Equity positions for most local housing markets higher than national, state levels


Takeaways:

  • At the end of 2015 there were 24,474 area homes that were equity rich.
  • At the same time, there were 8,527 homes that were seriously under water.
  • Of the local homes in foreclosure most have equity, much more than those that are seriously underwater.
Ready475

Q4 share of properties with mortgages.

THE SHARE of local equity-rich homes at the end of 2015 was  considerably  higher than state or national shares  And that equity position for the overall housing market is much stronger when you remember that close to half of all local homes don’t’ have a mortgage.

RealtyTrac’s year-end Home Equity and Underwater Report, shows there were 6.4 million homes with mortgages that were seriously under water representing 11.5% of all properties with a mortgage. Local markets included in the study were: Carter, Greene, Hawkins, Johnson, Sullivan, Unicoi and Washington counties in NE Tenn.  Bristol Va. and Washington County in SW Va.

The report is based on publicly recorded mortgage and deed of trust data collected and licensed by RealtyTrac nationwide along with an industry standard automated valuation model (AVM) updated monthly on RealtyTrac’s entire database of more than 140 million U.S. properties (see full methodology below).

The report shows seriously underwater properties on the national and local level were lower at the end of Q4 than they were in Q3 and Q4 last year.

“Over the past three and a half years, the number of seriously underwater properties has been cut in half, but we continue to deal with a long tail of seriously underwater properties, and it will likely be another five years at least before most of those remaining underwater properties move into positive equity territory,” said Daren Blomquist, vice president at RealtyTrac. “At the other end of the spectrum, the growing number of equity-rich properties reflects a moribund move-up market and restrained leveraging of home equity by U.S. homeowners.”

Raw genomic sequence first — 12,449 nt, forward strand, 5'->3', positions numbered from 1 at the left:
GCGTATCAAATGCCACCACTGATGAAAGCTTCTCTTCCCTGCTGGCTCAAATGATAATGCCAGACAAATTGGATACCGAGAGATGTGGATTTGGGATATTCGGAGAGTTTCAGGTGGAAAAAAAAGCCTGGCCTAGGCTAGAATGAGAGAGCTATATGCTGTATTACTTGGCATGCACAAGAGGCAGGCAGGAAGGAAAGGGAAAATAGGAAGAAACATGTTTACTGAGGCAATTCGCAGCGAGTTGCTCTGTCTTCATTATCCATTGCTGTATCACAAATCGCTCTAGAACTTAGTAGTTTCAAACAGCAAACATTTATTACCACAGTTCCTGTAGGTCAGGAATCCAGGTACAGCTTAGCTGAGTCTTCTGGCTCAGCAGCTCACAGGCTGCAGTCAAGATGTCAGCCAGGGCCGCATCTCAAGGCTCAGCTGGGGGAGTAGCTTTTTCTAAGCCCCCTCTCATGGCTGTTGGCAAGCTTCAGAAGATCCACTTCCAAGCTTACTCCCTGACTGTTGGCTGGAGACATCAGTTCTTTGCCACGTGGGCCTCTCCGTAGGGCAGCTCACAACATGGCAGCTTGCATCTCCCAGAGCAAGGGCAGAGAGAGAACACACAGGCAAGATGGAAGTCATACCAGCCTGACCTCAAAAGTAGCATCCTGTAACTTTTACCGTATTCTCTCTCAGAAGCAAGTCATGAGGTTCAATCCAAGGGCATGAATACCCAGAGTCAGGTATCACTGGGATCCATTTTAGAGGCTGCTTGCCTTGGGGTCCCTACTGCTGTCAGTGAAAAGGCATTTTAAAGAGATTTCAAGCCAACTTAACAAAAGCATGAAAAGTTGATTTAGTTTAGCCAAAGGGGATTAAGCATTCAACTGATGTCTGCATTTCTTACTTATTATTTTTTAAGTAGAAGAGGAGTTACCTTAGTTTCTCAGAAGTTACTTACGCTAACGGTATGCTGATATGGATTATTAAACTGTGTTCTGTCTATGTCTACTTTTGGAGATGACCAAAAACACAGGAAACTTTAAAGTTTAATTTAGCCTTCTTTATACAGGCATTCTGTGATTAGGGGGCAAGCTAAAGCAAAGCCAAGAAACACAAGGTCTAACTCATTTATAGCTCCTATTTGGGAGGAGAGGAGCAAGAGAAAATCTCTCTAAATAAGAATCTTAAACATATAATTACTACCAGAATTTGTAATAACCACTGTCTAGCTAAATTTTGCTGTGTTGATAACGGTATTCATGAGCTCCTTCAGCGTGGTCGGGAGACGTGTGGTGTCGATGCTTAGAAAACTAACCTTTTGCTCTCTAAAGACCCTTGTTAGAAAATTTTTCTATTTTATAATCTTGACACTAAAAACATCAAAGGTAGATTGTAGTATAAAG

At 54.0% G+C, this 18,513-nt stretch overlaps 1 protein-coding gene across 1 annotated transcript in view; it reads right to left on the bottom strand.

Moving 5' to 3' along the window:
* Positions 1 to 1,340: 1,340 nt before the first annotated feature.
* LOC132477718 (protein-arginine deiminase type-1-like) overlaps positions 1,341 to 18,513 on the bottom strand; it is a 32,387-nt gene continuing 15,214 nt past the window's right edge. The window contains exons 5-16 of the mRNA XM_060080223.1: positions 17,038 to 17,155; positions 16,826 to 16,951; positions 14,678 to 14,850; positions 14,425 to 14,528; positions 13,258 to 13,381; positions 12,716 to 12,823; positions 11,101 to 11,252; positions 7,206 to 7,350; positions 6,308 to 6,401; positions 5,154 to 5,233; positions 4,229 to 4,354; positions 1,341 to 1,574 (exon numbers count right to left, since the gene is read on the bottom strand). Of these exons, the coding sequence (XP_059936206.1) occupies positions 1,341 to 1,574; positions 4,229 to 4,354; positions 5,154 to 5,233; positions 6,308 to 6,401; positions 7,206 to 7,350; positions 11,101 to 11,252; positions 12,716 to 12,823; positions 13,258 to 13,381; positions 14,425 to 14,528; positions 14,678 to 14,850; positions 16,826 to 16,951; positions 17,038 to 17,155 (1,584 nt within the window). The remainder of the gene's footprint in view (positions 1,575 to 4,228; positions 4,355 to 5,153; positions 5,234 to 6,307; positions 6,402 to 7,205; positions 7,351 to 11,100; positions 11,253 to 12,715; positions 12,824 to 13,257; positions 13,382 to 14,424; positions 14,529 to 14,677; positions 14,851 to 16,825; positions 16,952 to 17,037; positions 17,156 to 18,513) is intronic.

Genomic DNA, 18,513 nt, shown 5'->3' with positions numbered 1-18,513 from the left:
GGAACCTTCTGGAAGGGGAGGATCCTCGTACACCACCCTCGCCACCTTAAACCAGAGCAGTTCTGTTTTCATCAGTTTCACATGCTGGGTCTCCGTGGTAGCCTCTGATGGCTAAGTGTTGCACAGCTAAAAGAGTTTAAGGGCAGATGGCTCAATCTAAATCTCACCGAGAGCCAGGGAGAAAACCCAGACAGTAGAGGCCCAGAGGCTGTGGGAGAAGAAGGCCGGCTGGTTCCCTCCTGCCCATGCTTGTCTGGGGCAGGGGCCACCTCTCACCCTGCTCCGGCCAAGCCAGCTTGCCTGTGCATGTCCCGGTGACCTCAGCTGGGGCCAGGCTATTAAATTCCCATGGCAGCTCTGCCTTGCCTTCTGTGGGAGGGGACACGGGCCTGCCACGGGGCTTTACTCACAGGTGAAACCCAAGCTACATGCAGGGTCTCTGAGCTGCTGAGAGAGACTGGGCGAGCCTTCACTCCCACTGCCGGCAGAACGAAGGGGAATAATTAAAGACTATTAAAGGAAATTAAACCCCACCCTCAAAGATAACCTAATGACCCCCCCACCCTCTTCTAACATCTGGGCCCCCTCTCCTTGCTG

The national share  of properties that were seriously underwater properties in Q4 is 11.5%. In Tennessee it’s 10.6%. Four local markets had a higher share than U.S.

As of the end of 2015 the number of equity-rich properties was higher than they were in Q3 and Q4 last year.

Locally,  all markets except Bristol VA and Washington VA had a higher share of equity-rich properties.

Sullivan County remains the county with the highest share of equity-rich properties in NE Tenn.

The national share for equity-rich properties is 22.5%. In Tennessee it’s 20.4%

Foreclosure equity share

Q4 2015

The report also shows that 49.7 percent of all homes in foreclosure had some equity, the highest percentage since RealtyTrac began tracking in Q3 2013.

The local share of foreclosures with equity was considerable higher than the national level in all but Bristol, VA. That market’s share was 50%.

The weakest performance of local markets in the equity rich category were Bristol, Va. And Washington Co. Va. Those markets also had the highest share of seriously underwater properties.

Methodology

The RealtyTrac U.S. Home Equity and Underwater report provides counts of residential properties based on several categories of equity — or loan to value (LTV) — at the state, metro and county level, along with the percentage of total residential properties with a mortgage that each equity category represents. The equity/LTV calculation is derived from a combination of record-level open loan data and record-level estimated property value data, and is also matched against record-level foreclosure data to determine foreclosure status for each equity/LTV category.

Definitions

Seriously underwaterLoan to value ratio of 125 percent or above, meaning the homeowner owed at least 25 percent more than the estimated market value of the property.

Equity rich: Loan to value ratio of 50 percent or lower, meaning the homeowner had at least 50 percent equity.

Foreclosures w/equityProperties in some stage of the foreclosure process (default or scheduled for auction, not including bank-owned) where the loan to value ratio was 100 percent or lower.

 

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